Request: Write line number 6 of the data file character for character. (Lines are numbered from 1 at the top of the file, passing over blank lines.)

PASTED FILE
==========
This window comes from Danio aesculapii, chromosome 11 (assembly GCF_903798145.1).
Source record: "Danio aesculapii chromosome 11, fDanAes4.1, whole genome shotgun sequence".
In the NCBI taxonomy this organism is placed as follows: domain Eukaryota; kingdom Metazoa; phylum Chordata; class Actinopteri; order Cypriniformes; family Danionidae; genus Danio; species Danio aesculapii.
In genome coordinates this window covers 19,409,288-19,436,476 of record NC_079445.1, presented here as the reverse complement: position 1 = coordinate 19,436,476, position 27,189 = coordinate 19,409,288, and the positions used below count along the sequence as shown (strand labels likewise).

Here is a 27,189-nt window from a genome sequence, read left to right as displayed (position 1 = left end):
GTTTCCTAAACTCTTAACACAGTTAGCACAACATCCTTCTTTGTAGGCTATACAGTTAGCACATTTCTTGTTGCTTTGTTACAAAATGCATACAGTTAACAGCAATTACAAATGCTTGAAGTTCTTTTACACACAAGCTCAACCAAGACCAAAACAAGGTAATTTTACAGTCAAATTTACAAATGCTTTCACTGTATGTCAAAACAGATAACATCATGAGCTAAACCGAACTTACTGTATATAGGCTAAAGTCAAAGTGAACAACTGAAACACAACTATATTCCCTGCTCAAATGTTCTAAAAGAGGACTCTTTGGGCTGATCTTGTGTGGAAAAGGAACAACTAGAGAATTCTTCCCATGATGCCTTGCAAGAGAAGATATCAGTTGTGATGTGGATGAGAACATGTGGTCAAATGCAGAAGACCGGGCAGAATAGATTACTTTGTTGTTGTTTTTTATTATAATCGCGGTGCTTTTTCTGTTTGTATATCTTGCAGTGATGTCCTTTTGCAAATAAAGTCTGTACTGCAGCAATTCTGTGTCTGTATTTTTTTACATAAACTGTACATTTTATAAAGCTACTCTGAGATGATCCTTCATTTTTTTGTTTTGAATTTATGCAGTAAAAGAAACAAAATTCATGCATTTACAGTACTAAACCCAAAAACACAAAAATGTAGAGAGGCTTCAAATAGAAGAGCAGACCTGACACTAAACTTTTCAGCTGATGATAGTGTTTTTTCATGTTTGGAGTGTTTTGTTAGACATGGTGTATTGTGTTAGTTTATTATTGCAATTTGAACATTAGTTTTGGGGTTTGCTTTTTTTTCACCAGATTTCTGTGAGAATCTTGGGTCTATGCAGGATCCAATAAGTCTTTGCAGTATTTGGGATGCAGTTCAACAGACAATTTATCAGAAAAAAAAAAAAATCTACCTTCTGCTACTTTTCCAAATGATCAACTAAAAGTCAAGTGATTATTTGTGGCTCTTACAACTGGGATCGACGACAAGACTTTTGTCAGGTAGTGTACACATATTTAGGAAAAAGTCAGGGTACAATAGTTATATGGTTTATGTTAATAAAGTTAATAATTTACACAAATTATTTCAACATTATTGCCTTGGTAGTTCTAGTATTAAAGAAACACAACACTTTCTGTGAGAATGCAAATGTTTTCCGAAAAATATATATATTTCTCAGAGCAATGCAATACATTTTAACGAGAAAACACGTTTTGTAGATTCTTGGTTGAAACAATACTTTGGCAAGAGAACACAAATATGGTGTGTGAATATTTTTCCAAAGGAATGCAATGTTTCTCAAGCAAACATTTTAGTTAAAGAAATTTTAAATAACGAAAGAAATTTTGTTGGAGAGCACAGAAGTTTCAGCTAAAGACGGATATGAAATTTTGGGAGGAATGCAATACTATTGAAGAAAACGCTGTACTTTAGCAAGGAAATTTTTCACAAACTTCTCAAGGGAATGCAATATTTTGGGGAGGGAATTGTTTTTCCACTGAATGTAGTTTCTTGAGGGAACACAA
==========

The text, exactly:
GTTTCCTAAACTCTTAACACAGTTAGCACAACATCCTTCTTTGTAGGCTATACAGTTAGCACATTTCTTGTTGCTTTGTTACAAAATGCATACAGTTAACAGCAATTACAAATGCTTGAAGTTCTTTTACACACAAGCTCAACCAAGACCAAAACAAGGTAATTTTACAGTCAAATTTACAAATGCTTTCACTGTATGTCAAAACAGATAACATCATGAGCTAAACCGAACTTACTGTATATAGGCTAAAGTCAAAGTGAACAACTGAAACACAACTATATTCCCTGCTCAAATGTTCTAAAAGAGGACTCTTTGGGCTGATCTTGTGTGGAAAAGGAACAACTAGAGAATTCTTCCCATGATGCCTTGCAAGAGAAGATATCAGTTGTGATGTGGATGAGAACATGTGGTCAAATGCAGAAGACCGGGCAGAATAGATTACTTTGTTGTTGTTTTTTATTATAATCGCGGTGCTTTTTCTGTTTGTATATCTTGCAGTGATGTCCTTTTGCAAATAAAGTCTGTACTGCAGCAATTCTGTGTCTGTATTTTTTTACATAAACTGTACATTTTATAAAGCTACTCTGAGATGATCCTTCATTTTTTTGTTTTGAATTTATGCAGTAAAAGAAACAAAATTCATGCATTTACAGTACTAAACCCAAAAACACAAAAATGTAGAGAGGCTTCAAATAGAAGAGCAGACCTGACACTAAACTTTTCAGCTGATGATAGTGTTTTTTCATGTTTGGAGTGTTTTGTTAGACATGGTGTATTGTGTTAGTTTATTATTGCAATTTGAACATTAGTTTTGGGGTTTGCTTTTTTTTCACCAGATTTCTGTGAGAATCTTGGGTCTATGCAGGATCCAATAAGTCTTTGCAGTATTTGGGATGCAGTTCAACAGACAATTTATCAGAAAAAAAAAAAAATCTACCTTCTGCTACTTTTCCAAATGATCAACTAAAAGTCAAGTGATTATTTGTGGCTCTTACAACTGGGATCGACGACAAGACTTTTGTCAGGTAGTGTACACATATTTAGGAAAAAGTCAGGGTACAATAGTTATATGGTTTATGTTAATAAAGTTAATAATTTACACAAATTATTTCAACATTATTGCCTTGGTAGTTCTAGTATTAAAGAAACACAACACTTTCTGTGAGAATGCAAATGTTTTCCGAAAAATATATATATTTCTCAGAGCAATGCAATACATTTTAACGAGAAAACACGTTTTGTAGATTCTTGGTTGAAACAATACTTTGGCAAGAGAACACAAATATGGTGTGTGAATATTTTTCCAAAGGAATGCAATGTTTCTCAAGCAAACATTTTAGTTAAAGAAATTTTAAATAACGAAAGAAATTTTGTTGGAGAGCACAGAAGTTTCAGCTAAAGACGGATATGAAATTTTGGGAGGAATGCAATACTATTGAAGAAAACGCTGTACTTTAGCAAGGAAATTTTTCACAAACTTCTCAAGGGAATGCAATATTTTGGGGAGGGAATTGTTTTTCCACTGAATGTAGTTTCTTGAGGGAACACAA